Mailing FMLA Notice of Rights to Absent Employee May Be Insufficient to Prove Receipt by Employee, Third Circuit Holds

Many employers send Family and Medical Leave Act (FMLA) paperwork to absent employees via the mail—regular, first class mail—because it is a reasonable, cost-effective way to get the notice to those employees at home. Employers should reconsider this practice following the Third Circuit Court of Appeals’ decision in Lupyan v. Corinthian Colleges, Inc., 2014 WL 3824309 (3d Cir. August 5, 2014). In Lupyan, the employee claimed her FMLA rights were violated because she never received FMLA paperwork from her employer, despite the employer’s claim that it mailed the paperwork to the employee. According to the court, lacking evidence that the letter was delivered (such as a signature or tracking number), the plaintiff’s denial was sufficient to create an issue of material fact for a jury. In the advent of this decision, employers are encouraged to send FMLA notices to their employees via a method that can be tracked, such as certified mail return receipt requested, hand delivery, or a common carrier that provides delivery confirmation.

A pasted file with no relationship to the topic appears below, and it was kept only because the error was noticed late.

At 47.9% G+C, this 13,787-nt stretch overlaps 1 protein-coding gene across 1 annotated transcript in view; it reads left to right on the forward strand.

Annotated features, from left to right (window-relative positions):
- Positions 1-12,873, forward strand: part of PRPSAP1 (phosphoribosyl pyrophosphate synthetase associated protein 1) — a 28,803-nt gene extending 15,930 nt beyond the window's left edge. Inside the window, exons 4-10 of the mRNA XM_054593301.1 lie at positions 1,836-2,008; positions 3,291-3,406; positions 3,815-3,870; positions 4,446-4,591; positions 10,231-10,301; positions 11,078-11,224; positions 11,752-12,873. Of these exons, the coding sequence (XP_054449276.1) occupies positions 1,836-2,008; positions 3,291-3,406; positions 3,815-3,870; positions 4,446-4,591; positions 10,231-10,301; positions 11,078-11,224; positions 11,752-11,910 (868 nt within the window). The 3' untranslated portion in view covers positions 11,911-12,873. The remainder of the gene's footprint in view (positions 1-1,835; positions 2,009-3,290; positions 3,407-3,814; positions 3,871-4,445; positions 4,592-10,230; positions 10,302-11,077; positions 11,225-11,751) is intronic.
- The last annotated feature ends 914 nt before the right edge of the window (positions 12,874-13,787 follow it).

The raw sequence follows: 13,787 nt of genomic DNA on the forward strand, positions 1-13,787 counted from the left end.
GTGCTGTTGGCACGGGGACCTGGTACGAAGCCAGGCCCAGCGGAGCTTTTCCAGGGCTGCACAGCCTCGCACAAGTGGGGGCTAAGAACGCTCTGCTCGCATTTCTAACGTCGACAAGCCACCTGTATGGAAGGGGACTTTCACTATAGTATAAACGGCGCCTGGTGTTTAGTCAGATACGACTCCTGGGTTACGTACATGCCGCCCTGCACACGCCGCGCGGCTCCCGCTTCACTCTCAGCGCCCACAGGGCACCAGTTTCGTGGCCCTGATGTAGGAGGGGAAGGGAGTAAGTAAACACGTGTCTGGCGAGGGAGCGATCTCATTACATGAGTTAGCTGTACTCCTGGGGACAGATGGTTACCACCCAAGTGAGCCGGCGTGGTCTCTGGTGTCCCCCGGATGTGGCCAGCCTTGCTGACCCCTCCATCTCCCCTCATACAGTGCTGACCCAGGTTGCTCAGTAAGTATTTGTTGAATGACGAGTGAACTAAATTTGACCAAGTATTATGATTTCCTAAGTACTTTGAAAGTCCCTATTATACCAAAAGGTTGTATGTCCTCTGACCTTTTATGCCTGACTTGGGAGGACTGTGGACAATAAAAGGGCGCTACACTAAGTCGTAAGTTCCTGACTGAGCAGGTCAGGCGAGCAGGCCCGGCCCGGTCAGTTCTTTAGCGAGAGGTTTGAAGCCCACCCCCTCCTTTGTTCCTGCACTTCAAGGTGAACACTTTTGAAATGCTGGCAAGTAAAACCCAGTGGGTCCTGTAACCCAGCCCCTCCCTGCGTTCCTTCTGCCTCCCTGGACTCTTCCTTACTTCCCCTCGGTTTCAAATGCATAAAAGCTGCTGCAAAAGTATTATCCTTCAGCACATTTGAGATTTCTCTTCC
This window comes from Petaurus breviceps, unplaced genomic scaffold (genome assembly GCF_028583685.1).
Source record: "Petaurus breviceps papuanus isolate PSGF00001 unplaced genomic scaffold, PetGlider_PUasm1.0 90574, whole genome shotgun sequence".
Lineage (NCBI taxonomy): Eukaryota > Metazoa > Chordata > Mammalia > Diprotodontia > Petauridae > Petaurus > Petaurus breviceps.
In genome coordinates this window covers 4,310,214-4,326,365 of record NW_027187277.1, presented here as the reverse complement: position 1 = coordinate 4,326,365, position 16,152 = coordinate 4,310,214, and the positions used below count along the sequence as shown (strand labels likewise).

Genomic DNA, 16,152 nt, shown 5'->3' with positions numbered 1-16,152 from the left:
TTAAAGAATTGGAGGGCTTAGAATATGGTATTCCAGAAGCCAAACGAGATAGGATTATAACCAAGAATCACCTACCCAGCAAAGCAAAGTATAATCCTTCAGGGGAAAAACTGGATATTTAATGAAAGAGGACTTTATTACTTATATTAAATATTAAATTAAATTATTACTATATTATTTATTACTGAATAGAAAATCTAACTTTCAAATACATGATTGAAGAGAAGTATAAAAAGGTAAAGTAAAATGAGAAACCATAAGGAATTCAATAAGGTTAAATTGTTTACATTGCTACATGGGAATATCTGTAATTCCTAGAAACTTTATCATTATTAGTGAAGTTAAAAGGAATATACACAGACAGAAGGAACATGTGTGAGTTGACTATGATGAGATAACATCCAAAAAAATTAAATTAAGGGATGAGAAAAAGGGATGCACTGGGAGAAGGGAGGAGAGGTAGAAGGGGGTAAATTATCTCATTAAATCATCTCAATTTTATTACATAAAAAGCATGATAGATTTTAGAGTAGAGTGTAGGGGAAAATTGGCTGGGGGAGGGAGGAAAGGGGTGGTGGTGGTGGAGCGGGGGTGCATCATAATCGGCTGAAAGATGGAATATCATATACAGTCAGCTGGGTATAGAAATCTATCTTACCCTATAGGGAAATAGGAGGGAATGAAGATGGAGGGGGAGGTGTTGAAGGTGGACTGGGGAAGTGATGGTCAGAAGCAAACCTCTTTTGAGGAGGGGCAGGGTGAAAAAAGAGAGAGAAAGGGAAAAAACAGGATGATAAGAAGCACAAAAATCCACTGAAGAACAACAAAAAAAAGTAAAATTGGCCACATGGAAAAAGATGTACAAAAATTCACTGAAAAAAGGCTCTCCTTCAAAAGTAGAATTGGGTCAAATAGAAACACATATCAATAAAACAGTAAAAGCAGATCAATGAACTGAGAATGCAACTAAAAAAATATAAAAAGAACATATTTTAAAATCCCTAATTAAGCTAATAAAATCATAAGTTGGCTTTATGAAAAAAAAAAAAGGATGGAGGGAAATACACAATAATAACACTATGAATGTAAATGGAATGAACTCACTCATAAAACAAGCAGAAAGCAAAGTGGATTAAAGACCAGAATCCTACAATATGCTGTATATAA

Note: This article was published in the November 2014 issue of the New Jersey eAuthority.

DISCLAIMER: Because of the generality of this update, the information provided herein may not be applicable in all situations and should not be acted upon without specific legal advice based on particular situations.

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